The Zanes train
Concert in April, new CD in May
Maybe it takes a former member of ‘80s band the Del Fuegos, who once sang songs titled “He Had a Lot to Drink Today” and “I’ll Sleep with You (Cha Cha D’Amour),” to write children’s songs that adults can stomach. The Fuegos’ catalog may not be G-rated, but former lead singer Dan Zanes has transformed himself into a modern-day troubadour for the 10-and-younger set.
Even more improbable is Zanes’ wide appeal to parents. If The Wiggles make you feel like sticking your head in the oven, have a go with “Dan Zanes and Friends” at The Moore Theatre this month (see sidebar below). By the second song, Zanes’ homespun music and natural charm will have you capping that flask. “Parents love him as much as the kids — that’s what makes him such a compelling family performer,” says Terri Hiroshima, director of marketing and communications for Seattle Theatre Group, which runs The Moore. “Parents are just as ga-ga over him as the kids.”
Watch your iPod-conditioned sons and daughters thrill to a live band playing guitars, a mandolin, perhaps a tin whistle or tuba. More unusual instruments (lap steel guitar, cuatro, charango) might warrant a brief show-and-tell prior to getting a workout in the Latin folk of “Mariposa Olé” or the Zulu ditty “Pigogo.” Equally engaging is Zanes’ singing; he delivers “Choo Choo Ch’Boogie” or the lilting Scottish folk of “Loch Lomond” with equal sincerity.
“It’s a hybrid sound,” Zanes says, speaking from a tour stop. “We’re not trying to go by the book on anything.” His latest album, the Grammy-winning Catch That Train!, samples folk, pop, Celtic, gospel, world, Latin, bluegrass and everything in between. Songs like “Walkin’ the Dog” and “Let’s Shake” establish his kid credentials. Crack songwriting and expert musicianship make grown-ups forget that the album art shows a goat playing a violin.
Despite Zanes’ widespread acceptance by parents, don’t expect Sabbath covers. Ms. Hiroshima says the bulk of his concert audience is younger than 10. Zanes encourages sing-alongs and, he says, “as much wild dancing as possible. I try to turn the concert hall into a big living room. We want everyone to feel like we’re all in it together.”
Zanes says this show will feature more Latino music. That figures, given that his new album, ¡Nueva York! (May 20 release date), celebrates the music of the Spanish-speaking Americas. Sunny, south-of-the-border songs such as “Colas” and “Son Borinqueno” conjure the sweet smell of sunscreen. “In this election year, this record is our way of celebrating what’s come to us through immigration,” he says. A gospel album is also in the works, with proceeds benefiting the New Sanctuary Movement, a coalition dedicated to immigration and deportation issues.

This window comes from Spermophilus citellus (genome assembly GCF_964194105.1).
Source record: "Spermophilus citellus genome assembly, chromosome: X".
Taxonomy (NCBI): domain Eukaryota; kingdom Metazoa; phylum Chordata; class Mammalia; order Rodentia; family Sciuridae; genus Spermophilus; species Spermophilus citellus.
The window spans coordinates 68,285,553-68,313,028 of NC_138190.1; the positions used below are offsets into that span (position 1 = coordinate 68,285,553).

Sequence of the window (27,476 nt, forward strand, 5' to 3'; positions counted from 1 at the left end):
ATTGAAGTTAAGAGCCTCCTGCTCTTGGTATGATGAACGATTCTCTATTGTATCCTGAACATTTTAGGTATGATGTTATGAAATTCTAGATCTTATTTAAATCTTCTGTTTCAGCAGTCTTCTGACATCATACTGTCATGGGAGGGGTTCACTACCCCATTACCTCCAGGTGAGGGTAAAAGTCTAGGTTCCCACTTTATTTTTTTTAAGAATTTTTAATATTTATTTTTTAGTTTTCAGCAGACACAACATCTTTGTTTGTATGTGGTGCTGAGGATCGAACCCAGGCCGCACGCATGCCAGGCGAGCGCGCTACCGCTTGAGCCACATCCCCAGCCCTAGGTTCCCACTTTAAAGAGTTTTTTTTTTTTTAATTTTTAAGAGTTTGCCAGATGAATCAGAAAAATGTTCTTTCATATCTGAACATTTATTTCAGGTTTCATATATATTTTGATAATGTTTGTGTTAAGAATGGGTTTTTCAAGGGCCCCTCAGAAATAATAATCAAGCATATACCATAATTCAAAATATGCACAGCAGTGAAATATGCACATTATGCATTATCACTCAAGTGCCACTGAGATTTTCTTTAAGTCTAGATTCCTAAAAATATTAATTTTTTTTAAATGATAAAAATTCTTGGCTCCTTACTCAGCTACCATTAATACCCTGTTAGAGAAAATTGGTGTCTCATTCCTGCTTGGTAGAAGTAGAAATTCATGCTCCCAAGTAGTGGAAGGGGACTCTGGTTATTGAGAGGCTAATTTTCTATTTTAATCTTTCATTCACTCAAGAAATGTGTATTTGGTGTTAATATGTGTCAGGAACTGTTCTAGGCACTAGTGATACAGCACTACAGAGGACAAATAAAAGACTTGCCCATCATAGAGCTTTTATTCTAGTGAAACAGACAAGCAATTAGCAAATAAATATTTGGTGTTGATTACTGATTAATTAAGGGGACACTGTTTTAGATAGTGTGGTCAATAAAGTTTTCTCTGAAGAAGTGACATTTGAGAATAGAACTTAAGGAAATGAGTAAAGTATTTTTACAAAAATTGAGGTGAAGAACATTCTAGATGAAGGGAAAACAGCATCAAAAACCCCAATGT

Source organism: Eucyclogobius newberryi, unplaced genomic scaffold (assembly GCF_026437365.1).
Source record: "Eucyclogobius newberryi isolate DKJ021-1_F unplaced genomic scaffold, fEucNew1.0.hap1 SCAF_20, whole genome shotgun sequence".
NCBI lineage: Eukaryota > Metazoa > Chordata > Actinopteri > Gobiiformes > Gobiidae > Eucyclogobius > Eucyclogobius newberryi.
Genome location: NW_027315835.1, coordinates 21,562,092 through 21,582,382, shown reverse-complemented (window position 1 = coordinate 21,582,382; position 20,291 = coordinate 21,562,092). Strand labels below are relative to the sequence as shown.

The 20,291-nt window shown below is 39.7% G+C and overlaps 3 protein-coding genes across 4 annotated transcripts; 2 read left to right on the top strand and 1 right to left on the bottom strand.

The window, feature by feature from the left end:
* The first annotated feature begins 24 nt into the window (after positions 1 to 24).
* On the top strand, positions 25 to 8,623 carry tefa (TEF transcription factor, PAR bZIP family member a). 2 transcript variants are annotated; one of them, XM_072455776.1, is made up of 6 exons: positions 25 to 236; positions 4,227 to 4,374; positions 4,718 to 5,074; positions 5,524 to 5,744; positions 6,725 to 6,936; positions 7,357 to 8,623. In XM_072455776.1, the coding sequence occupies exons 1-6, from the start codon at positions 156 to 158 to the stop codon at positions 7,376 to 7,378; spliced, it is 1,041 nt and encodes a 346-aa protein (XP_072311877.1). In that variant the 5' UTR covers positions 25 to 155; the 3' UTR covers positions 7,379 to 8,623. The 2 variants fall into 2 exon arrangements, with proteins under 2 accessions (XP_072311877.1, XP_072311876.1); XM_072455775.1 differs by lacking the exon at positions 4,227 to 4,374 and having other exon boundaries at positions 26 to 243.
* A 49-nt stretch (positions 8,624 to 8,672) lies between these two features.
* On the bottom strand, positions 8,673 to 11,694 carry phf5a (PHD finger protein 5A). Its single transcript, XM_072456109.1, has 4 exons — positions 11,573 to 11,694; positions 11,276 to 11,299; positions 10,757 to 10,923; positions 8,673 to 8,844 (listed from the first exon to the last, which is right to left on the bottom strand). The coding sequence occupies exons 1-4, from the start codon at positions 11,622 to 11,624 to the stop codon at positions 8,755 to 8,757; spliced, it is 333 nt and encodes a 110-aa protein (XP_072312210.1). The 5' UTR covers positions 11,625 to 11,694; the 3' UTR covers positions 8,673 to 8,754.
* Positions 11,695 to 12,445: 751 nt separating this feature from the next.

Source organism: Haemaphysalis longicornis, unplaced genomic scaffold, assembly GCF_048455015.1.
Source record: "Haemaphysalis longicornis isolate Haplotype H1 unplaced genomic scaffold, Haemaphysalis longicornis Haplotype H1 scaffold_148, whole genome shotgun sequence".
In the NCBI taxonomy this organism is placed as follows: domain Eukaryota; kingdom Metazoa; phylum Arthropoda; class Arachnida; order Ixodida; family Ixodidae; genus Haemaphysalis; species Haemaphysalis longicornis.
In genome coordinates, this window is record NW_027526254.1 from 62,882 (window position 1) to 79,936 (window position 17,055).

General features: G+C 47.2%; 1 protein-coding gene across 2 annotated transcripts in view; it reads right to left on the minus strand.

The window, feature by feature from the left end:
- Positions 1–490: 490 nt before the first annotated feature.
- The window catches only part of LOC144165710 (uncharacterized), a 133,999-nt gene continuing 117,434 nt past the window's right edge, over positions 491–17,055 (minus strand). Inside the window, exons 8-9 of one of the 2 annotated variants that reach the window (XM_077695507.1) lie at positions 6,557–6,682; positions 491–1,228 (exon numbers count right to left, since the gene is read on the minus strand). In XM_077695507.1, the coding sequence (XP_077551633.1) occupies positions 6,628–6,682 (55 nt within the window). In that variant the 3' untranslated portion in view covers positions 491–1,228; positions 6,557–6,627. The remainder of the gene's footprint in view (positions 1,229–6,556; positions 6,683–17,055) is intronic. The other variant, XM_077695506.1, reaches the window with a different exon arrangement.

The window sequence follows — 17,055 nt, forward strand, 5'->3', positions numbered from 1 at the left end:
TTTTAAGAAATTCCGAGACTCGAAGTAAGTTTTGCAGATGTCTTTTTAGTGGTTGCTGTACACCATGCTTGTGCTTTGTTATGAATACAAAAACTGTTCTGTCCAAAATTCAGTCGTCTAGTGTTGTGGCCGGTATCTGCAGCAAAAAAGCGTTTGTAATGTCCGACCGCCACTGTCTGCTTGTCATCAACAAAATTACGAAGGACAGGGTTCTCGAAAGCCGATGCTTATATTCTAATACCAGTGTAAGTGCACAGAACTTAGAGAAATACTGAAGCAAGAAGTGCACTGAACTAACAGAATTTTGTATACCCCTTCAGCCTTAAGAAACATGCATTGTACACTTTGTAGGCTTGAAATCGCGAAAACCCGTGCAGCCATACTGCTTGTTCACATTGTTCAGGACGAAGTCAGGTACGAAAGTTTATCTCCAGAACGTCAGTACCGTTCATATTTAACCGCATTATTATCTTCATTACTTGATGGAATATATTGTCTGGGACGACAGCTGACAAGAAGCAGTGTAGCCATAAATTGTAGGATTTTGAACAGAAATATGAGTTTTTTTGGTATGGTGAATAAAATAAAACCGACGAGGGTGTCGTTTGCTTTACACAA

Deportation? Immigration? On a children’s record? In concert? Only Dan Zanes could pull it off. And he believes the crowd at The Moore will embrace his newfound passion. “That’s why I love to come to Seattle,” he says. “The audience is always ready for whatever we’re serving up at that moment. The shows we’re playing now are the best ones we’ve ever done, and it’ll be great to see you all again.”
Derek Blaylock lives in Seattle with his wife and two young sons.
Dan Zanes plays The Moore Theatre in Seattle on Saturday, April 26, at 11 a.m. and 4 p.m. Single tickets can be purchased at www.themoore.com. Enter to win a ticket to a party with Dan Zanes before the 4 p.m. show — just for ParentMap readers! Buy your tickets to the 4 p.m. show, then email firstname.lastname@example.org. Tell us in 50 words or less why your little Zaniacs MUST be invited to this party. Include your name, your children’s names and ages, and your telephone number.
Sophie interviews Zanes
When Dan Zanes visited Seattle in 2007, Sophie Harris, now 8 and a half (daughter of ParentMap staffer Laura Glass), had the exciting opportunity to meet him and ask him a few questions. Here’s what our youngest reporter found out. Listen to song clips at www.danzanes.com. — Kris Collingridge
Sophie Harris: How do you get your hair to stay that way?
Dan Zanes: I never brush it or comb it. You could have it too, Sophie — just cut your hair a little and don’t brush it.
SH: How many songs is Anna [Zanes’ daughter, now 15] on? How many instruments does she play?
DZ: Anna is on at least one song per album. When she was younger she was on a number of songs with her friends and now she can sing on her own. Anna plays the ukulele and the flute.
SH: How many do you play?
DZ: About 12, I think: guitar, mandolin, banjo, ukulele, autoharp, harmonica, cuarto, jahar, lumberjack and a few others.
SH: How old were you when you started to create music?
DZ: I was 8 years old when my mom gave me my first guitar. She always wanted to play the guitar so she gave me one so I could learn.
SH: How many songs will be on your Spanish CD [due to be released in May]?
DZ: About 14 to 15, though it’s going to be tough to get it down to that number. There are just so many great songs!
SH: What’s Anna’s favorite song that you sing?
DZ: That would be either “Mariposa Olé” or any Father Goose song.
SH: Would you ever learn and record French or Hebrew songs?
DZ: Maybe. I just learned a song in Ladino and I already know a lot of Hebrew songs. I’d like to learn French. Do you know of any great songs in French, Sophie? Could you send me some?
SH: What’s your favorite song that you play?
DZ: Hmm — that’s a good question. It changes. Right now it’s “Catch that Train!”